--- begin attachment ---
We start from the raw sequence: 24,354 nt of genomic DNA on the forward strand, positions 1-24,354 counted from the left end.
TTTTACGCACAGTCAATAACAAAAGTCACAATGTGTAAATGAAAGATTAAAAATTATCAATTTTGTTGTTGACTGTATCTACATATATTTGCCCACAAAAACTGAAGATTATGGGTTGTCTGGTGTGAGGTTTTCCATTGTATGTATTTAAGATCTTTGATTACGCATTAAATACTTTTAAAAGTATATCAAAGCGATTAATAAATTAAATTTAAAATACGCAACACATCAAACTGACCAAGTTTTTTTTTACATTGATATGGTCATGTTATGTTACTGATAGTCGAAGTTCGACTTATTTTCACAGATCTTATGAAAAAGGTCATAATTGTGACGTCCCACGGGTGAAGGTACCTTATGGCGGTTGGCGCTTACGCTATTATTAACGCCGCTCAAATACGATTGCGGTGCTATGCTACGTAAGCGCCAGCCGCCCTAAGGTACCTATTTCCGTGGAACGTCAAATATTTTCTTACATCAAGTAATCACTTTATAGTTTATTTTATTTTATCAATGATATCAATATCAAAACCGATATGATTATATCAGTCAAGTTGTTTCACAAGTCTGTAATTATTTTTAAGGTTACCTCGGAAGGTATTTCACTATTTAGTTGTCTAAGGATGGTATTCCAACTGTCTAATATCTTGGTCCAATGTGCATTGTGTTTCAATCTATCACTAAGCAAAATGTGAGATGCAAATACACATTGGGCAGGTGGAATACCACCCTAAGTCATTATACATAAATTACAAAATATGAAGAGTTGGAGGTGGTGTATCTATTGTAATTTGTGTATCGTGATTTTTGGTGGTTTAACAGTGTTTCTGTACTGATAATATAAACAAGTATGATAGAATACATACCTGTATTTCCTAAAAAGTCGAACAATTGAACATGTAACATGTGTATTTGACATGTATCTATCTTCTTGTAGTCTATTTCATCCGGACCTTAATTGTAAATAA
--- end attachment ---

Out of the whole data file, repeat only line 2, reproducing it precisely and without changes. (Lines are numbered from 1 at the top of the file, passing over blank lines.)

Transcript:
TTTTACGCACAGTCAATAACAAAAGTCACAATGTGTAAATGAAAGATTAAAAATTATCAATTTTGTTGTTGACTGTATCTACATATATTTGCCCACAAAAACTGAAGATTATGGGTTGTCTGGTGTGAGGTTTTCCATTGTATGTATTTAAGATCTTTGATTACGCATTAAATACTTTTAAAAGTATATCAAAGCGATTAATAAATTAAATTTAAAATACGCAACACATCAAACTGACCAAGTTTTTTTTTACATTGATATGGTCATGTTATGTTACTGATAGTCGAAGTTCGACTTATTTTCACAGATCTTATGAAAAAGGTCATAATTGTGACGTCCCACGGGTGAAGGTACCTTATGGCGGTTGGCGCTTACGCTATTATTAACGCCGCTCAAATACGATTGCGGTGCTATGCTACGTAAGCGCCAGCCGCCCTAAGGTACCTATTTCCGTGGAACGTCAAATATTTTCTTACATCAAGTAATCACTTTATAGTTTATTTTATTTTATCAATGATATCAATATCAAAACCGATATGATTATATCAGTCAAGTTGTTTCACAAGTCTGTAATTATTTTTAAGGTTACCTCGGAAGGTATTTCACTATTTAGTTGTCTAAGGATGGTATTCCAACTGTCTAATATCTTGGTCCAATGTGCATTGTGTTTCAATCTATCACTAAGCAAAATGTGAGATGCAAATACACATTGGGCAGGTGGAATACCACCCTAAGTCATTATACATAAATTACAAAATATGAAGAGTTGGAGGTGGTGTATCTATTGTAATTTGTGTATCGTGATTTTTGGTGGTTTAACAGTGTTTCTGTACTGATAATATAAACAAGTATGATAGAATACATACCTGTATTTCCTAAAAAGTCGAACAATTGAACATGTAACATGTGTATTTGACATGTATCTATCTTCTTGTAGTCTATTTCATCCGGACCTTAATTGTAAATAA